Don’t push us ’cause we’re close to the edge
There will come a point in my career as a housewife/stay-at-home mom when someone will ask “So, what do you do all day?”. Lucky for that person, that time has not yet come. Anyone who has met me and Miss Maybe Baby seems to understands that our days are not spent in docile domesticity. She is a flibbertigibbet. A will-o’-the wisp. A clown. By the way, don’t take that bag of sliced turkey meat from her. Don’t mess.
I definitely understand why I’d be questioned about my daytime activities as a stay-at-home mom. There is a framing issue. The phrase “stay-at-home mom” is implicitly different from the job titles of “daycare worker” and “nanny”, yet our job descriptions are nearly identical. That bag of baby poop that I’ve wiped off her butt is mine to keep though.
We’re tryin’ not to lose our heads
Perhaps a more interesting question is how my new life compares to my former pre-baby life. One point of comparison is my average level of stress experienced throughout the day. Below is a chart describing the levels of difficulty experienced throughout my typical day as a mother compared to my former life as a data analyst.
At first glance, my average day as a mother seems less difficult as it lacks the sharp spike in afternoon stress that I used to experience as a data analyst. Upon closer examination, there is a heightened level of activity/consciousness experienced throughout my day as a mother that results in a higher average level of difficulty. Even the late hours at the consulting firm would eventually diminish into that much sought-after, yet now elusive, chunk of time known as a full night’s rest.
Can’t nobody hold me down, oh no, I got to keep on movin’
In my new career, my sanity pivots on my ability to practice and build my knowledge of things outside the realms of diapering, meal-planning, and infant sleep analysis. When balance occurs, harmony means I’m working a job that is infinitely more gratifying than that of a 9-to-whenever whatever.
Instead of work/life balance, it’s now about work/self balance. As opposed to getting in nights out between days of work, I now attempt to get in some quality “me time” between my daily tasks. Most of the time it’s baking bread, other times it’s cake, and now and again, a pie! Sometimes I even venture outside the realm of household management, and create a pretty Excel chart.
The most important questions I have to answer are the ones I ask myself. I love what I have the privilege of doing, and it is the best job I have ever had.
Basic Sourdough Bread
Baking sourdough bread is a process that is usually spread out over a course of two days. It sounds like it requires as much attention as my child, but the slow fermentation process actually means there’s more flexibility for someone who predictably expects the unexpected all day long. I now use a KitchenAid mixer as opposed to kneading the dough with my hands. Less fun, but much more convenient when I have to quickly prevent my child from emptying all the drawers and cabinets in the kitchen. She’s a tactile learner.
recipe adapted from Northwest Sourdough
Yield: 1 large two pound loaf of bread
Active time: 30 minutes; Rising times: 5 hours for bulk fermentation, 2.5 hours for final rise; Baking time: 35 minutes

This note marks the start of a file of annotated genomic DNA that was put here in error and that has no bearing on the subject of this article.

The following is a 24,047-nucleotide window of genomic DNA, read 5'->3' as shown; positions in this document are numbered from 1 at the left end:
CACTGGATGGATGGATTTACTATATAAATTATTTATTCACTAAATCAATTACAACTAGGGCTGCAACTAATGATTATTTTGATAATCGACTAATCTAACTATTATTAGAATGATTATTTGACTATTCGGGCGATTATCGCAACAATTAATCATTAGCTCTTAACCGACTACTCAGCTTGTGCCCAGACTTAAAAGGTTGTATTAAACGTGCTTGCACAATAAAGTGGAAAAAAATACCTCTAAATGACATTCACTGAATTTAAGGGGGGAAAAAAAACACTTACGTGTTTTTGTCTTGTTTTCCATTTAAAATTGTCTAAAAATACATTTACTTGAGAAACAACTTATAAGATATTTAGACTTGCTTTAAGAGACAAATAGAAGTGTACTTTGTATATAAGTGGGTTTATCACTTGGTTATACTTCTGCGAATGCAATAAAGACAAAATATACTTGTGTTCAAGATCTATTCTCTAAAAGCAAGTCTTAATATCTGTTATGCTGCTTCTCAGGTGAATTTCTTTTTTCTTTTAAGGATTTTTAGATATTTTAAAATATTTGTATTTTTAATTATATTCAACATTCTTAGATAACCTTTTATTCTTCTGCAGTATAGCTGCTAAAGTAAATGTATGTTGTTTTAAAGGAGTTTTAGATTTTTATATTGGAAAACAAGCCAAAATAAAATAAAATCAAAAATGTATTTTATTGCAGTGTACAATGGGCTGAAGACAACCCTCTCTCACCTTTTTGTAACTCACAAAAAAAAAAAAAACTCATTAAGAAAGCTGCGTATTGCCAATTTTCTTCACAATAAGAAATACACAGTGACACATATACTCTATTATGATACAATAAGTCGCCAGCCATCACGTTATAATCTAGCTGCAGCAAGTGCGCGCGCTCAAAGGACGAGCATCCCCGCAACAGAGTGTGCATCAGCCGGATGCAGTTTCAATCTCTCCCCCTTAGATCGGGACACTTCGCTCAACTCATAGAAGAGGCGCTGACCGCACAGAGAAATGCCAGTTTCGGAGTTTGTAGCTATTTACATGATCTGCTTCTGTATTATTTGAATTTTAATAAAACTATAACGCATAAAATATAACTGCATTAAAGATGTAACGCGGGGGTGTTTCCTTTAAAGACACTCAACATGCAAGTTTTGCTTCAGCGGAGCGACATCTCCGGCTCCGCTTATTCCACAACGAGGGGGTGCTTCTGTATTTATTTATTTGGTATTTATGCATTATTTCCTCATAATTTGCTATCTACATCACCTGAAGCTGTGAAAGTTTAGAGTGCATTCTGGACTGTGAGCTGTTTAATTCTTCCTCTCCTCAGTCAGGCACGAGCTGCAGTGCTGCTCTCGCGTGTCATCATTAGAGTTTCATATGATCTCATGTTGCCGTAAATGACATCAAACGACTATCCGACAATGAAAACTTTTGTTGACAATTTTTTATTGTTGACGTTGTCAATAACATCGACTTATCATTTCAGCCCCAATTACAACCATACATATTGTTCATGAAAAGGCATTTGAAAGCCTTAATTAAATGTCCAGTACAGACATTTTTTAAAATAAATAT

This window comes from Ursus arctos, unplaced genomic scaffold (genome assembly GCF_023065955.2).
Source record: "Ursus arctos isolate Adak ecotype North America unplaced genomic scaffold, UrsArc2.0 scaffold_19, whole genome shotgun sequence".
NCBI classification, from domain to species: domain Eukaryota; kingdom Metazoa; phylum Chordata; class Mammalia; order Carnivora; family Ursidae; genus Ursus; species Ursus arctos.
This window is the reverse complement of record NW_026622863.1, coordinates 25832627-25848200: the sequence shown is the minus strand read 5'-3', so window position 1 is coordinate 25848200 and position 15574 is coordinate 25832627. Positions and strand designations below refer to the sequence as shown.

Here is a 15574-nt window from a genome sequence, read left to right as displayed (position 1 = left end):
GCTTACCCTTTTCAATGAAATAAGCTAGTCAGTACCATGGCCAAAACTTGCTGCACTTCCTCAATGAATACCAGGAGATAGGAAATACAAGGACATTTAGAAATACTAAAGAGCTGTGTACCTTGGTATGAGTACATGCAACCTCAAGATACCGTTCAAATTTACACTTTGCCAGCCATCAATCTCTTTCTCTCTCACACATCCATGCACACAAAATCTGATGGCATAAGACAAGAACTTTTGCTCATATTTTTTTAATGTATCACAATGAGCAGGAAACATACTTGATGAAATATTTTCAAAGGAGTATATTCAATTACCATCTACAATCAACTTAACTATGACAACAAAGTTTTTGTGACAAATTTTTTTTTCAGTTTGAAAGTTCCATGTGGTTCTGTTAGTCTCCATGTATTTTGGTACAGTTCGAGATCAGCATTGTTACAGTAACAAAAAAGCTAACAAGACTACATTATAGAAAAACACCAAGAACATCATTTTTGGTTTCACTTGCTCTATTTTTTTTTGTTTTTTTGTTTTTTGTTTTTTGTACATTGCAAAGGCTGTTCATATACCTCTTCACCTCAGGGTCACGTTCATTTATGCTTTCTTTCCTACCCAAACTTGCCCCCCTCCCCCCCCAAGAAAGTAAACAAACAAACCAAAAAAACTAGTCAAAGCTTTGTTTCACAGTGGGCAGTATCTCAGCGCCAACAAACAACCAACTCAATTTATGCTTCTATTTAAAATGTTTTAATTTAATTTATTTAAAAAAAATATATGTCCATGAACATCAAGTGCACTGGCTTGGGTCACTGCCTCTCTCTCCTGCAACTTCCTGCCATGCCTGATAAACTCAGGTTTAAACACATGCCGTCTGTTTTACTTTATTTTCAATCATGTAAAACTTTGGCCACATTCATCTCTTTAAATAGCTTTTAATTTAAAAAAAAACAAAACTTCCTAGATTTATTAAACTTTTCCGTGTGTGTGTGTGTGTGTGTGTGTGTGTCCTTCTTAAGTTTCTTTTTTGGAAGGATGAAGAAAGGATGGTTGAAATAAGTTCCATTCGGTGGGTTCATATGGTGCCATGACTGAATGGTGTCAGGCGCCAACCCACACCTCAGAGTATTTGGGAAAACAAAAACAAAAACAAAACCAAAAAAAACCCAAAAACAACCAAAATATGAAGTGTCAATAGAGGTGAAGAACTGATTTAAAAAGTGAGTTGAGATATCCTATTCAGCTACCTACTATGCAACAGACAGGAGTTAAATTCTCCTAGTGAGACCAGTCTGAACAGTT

- The night before you plan on baking, refresh your starter so that you have 1 cup of vigorous starter.
- The next morning, in a large mixing bowl, whisk 1 cup of warm water into the starter.
- Stir in 4 cups of bread flour and 2 tsp of olive oil. Mix until ingredients are combined. In a KitchenAid Mixer, this takes about a minute on Speed 2. Cover with plastic wrap and let sit for 20 minutes.
- Add 1 tsp of salt, and knead for 10 minutes until smooth. In a mixer, mix on Speed two for about 3 minutes. Cover and let rise until doubled, which should be around 5 hours at room temperature.
- After the dough has risen, prepare a floured banneton, or floured linen towel inside of a colander.
- On a floured or lightly oiled surface, shape the risen dough into a boule by gently pulling the outer edges of the dough under and pinching the seams together. Repeat until the dough has a nice surface tension, and place the dough into the banneton, seam side up. Sprinkle with flour and cover with a kitchen towel, allowing it to rise until almost doubled in size, which takes about 2-2.5 hours at room temperature.
- Pre-heat oven to 450°F with a baking stone large enough to accommodate the size of the boule.
- Carefully invert the banneton onto a floured board, slash the top with an x and slide the dough onto the baking stone, covering the dough with an aluminum foil dome. Bake for 20 minutes.
- Uncover the loaf, and turn the heat down to 425°. Bake for another 10-15 minutes.
- The loaf should be done when the internal temperature is at least 190° F.3 Cool on a wire rack for at least three hours (or until completely cool) before slicing.
1. I use a 100% hydration liquid starter, meaning a 1:1 water to flour ratio. A vigorous starter should be able to double in size by the next morning. I usually feed my starter around 10pm, and start the next step around 7am. I live in a relatively cool house, and if you are lucky enough to live in a warm environment, you might need to feed the starter earlier, then refrigerate the starter after a few hours of fermentation at room temperature.↩
2. I’ve almost always added a bit of whole wheat flour to this recipe, for nutrition’s sake. Of the 18oz of bread flour, I’ve been happiest with adding no more than about 9oz of whole wheat.↩
3. To be honest, I just tap the bottom of the loaf. If it sounds pretty hollow, I consider it done.↩